South African Police Services (SAPS) crime intelligence officer Morris Tshabalala, popularly known as Captain KGB, on Thursday told the Specialised Commercial Crime Court in Pretoria that he would not evade justice if released on bail.
Through his lawyer Mpesi Makhanya, Tshabalala pleaded with the court to release him on bail, stating that his wife and three children risk losing their home because of his continued incarceration.
“He is telling this honourable court that he will attend trial at all times if you release him on bail. We do understand that this is a schedule five case where onus lies with [the bail] applicant to prove that the interest of justice will permit his release,” Makhaya addressed Magistrate Nicca Setshogoe.
“Your Worship, we are dealing with a married man here. His fixed physical address has been confirmed. He is employed by the South African Police Service’s crime intelligence unit, where he is a captain. He received a monthly salary. These factors are not in dispute.”
Makhaya said a person arrested under the South African Constitution, has the right to seek and get bail — even with stringent conditions.
He said Tshabalala has a previous conviction of armed robbery — which the State argued proves a propensity to commit violent crime.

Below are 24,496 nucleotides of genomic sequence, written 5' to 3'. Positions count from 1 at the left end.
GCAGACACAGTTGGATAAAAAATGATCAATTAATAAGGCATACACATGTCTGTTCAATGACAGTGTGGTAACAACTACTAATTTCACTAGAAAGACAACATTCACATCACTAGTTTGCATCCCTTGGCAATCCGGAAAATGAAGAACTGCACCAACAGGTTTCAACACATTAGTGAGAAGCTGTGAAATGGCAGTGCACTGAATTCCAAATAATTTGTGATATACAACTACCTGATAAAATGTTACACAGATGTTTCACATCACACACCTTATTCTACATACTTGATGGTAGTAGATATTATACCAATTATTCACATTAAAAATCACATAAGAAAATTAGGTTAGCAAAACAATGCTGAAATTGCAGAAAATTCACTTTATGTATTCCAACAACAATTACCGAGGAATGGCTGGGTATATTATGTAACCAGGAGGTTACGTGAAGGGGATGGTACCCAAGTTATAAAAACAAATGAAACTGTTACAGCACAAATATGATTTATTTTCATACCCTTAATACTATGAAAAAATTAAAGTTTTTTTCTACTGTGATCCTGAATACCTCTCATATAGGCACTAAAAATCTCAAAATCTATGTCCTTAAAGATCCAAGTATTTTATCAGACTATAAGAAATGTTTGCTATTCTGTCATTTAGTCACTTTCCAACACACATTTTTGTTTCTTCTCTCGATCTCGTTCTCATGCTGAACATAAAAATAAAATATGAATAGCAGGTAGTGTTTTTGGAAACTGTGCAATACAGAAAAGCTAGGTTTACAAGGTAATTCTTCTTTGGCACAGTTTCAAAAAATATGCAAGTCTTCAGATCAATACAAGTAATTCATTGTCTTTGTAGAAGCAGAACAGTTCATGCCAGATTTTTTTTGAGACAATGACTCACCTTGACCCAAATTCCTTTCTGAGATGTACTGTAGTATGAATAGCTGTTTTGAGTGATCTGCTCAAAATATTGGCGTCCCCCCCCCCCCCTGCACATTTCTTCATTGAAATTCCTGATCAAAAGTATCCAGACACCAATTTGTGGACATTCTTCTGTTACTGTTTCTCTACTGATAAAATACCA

“The applicant is working for crime intelligence of the police, and anyone who works there there is vetted because his work is highly sensitive,” said Makhaya.
He said Tshabalala has been on parole since 2015, and he has been checking in with his parole officer daily in Pretoria.
“He is simply appealing to this court to say may I humbly get bail, I have a family, I am a traceable person. He is still signing at correctional service everyday as per his parole conditions,” said Makhaya.
Opposing bail, Prosecutor Chris Smith argued that the fact that Tshabalala continued to work for SAPS despite having a criminal conviction meant he either was “protected” by senior police brass and politicians, or he had not disclosed that critical factor to the SAPS.
Tshabalala faces charges including theft and defrauding the secret slush fund of the SAPS crime intelligence unit of more than R500,000.
According to the charge sheet, in one instance Tshabalala defrauded the SAPS by falsifying a claim of R470,000 “needed to pay for blinds and curtains for a safe house” and he pocketed more than R200,000 from it.
He also faces a charge of corruption relating to R50,000 he received.
The policeman was arrested by police watchdog Independent Police Investigative Directorate (Ipid) officers earlier this month, outside the Correctional Services headquarters in Pretoria. He was there to meet his parole officer.
– African News Agency (ANA)